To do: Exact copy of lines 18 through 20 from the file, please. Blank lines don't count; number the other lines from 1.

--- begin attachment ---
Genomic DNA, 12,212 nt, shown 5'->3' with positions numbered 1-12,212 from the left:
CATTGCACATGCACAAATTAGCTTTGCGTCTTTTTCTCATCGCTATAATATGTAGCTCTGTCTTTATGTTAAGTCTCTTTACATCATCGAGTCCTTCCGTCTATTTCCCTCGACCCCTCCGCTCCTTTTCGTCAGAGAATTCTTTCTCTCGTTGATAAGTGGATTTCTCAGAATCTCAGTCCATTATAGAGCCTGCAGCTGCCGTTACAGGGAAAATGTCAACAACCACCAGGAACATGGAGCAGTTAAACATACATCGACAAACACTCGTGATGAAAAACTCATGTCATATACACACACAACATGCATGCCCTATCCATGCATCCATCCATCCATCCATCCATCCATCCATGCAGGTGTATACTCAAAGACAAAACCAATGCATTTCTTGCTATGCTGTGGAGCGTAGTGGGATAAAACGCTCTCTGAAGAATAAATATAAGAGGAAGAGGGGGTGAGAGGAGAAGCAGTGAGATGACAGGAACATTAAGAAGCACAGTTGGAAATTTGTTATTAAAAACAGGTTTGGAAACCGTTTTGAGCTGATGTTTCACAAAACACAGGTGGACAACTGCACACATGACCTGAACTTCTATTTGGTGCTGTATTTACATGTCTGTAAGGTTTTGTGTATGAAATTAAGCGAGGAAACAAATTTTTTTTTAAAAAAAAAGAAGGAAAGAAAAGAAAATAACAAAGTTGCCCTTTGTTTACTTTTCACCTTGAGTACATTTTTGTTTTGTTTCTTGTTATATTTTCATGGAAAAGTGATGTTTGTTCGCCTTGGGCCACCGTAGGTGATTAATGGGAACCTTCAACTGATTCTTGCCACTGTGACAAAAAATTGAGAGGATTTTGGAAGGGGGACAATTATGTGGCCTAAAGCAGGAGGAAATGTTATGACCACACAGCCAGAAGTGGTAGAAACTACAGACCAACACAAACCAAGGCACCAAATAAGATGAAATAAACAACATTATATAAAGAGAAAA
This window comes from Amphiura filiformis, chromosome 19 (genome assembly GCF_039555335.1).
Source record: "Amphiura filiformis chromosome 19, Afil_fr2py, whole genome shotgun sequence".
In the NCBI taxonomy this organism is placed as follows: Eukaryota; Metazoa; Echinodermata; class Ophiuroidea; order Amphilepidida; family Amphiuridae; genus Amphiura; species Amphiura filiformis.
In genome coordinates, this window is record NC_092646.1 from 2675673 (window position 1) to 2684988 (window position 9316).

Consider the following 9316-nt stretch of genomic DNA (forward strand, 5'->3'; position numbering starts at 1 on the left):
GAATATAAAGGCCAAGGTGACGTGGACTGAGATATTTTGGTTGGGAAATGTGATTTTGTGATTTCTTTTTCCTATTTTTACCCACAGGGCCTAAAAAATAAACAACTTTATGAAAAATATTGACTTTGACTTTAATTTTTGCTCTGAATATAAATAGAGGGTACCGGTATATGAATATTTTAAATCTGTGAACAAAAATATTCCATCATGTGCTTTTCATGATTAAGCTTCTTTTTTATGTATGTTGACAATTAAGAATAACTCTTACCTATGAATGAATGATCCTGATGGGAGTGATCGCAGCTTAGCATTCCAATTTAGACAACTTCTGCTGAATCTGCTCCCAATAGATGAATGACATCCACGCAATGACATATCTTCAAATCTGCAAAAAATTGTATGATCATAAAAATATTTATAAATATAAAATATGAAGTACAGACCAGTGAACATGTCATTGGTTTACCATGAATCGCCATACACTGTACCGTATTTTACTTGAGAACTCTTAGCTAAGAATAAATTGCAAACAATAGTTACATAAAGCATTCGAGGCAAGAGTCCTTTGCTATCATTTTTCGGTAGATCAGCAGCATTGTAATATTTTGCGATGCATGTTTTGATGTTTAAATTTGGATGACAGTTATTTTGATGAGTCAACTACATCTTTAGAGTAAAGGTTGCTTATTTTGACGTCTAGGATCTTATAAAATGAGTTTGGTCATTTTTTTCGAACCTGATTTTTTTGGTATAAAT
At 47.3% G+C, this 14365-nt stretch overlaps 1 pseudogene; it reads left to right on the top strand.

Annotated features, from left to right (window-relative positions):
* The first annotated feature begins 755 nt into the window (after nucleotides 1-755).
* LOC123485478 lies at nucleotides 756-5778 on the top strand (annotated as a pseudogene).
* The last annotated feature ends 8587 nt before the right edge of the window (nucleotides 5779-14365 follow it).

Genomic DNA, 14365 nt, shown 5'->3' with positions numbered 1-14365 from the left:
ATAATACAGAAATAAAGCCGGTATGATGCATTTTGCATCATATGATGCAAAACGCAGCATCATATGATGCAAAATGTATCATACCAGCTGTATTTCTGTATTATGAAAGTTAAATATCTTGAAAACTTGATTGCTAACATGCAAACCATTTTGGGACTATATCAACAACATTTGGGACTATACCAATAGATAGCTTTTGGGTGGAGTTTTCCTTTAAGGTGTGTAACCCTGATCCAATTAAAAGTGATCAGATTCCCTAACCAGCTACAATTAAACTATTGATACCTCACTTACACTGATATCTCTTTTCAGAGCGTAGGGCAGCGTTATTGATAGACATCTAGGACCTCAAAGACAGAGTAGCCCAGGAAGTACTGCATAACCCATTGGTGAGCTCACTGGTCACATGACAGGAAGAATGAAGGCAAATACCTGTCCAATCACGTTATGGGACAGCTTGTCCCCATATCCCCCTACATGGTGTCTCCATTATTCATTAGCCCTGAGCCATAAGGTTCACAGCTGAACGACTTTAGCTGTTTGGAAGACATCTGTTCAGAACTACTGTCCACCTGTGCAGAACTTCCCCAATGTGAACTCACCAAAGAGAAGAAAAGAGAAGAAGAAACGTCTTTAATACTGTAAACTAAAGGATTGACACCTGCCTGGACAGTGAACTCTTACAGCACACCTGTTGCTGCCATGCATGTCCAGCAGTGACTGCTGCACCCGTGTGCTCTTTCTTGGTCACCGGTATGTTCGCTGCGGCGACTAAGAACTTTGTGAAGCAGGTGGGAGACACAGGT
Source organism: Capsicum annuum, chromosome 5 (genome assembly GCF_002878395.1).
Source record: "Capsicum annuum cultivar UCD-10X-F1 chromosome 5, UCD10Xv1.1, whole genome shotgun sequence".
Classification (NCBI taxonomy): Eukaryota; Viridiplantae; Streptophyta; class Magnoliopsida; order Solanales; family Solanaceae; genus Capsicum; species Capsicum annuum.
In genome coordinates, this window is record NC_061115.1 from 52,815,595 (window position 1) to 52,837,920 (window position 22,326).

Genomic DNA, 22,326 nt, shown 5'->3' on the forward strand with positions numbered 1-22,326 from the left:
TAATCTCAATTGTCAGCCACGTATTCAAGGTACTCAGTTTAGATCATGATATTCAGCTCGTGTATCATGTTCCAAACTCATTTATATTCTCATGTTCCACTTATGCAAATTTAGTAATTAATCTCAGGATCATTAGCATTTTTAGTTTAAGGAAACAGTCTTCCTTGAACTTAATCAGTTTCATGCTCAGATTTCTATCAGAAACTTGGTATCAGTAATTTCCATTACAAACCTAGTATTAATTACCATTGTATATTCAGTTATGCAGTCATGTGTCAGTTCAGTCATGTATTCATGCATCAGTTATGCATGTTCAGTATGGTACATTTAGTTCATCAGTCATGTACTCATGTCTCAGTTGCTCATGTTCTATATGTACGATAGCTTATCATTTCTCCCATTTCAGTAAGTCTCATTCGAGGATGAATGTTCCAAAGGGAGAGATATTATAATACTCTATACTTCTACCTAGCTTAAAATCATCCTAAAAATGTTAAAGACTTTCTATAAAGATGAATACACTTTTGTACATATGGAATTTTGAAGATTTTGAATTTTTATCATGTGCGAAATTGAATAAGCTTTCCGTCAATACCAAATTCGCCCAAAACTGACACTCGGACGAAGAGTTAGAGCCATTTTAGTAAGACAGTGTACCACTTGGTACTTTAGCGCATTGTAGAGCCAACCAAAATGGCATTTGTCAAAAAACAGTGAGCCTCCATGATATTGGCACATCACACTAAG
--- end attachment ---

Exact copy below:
Classification (NCBI taxonomy): Eukaryota; Viridiplantae; Streptophyta; class Magnoliopsida; order Solanales; family Solanaceae; genus Capsicum; species Capsicum annuum.
In genome coordinates, this window is record NC_061115.1 from 52,815,595 (window position 1) to 52,837,920 (window position 22,326).

Genomic DNA, 22,326 nt, shown 5'->3' on the forward strand with positions numbered 1-22,326 from the left: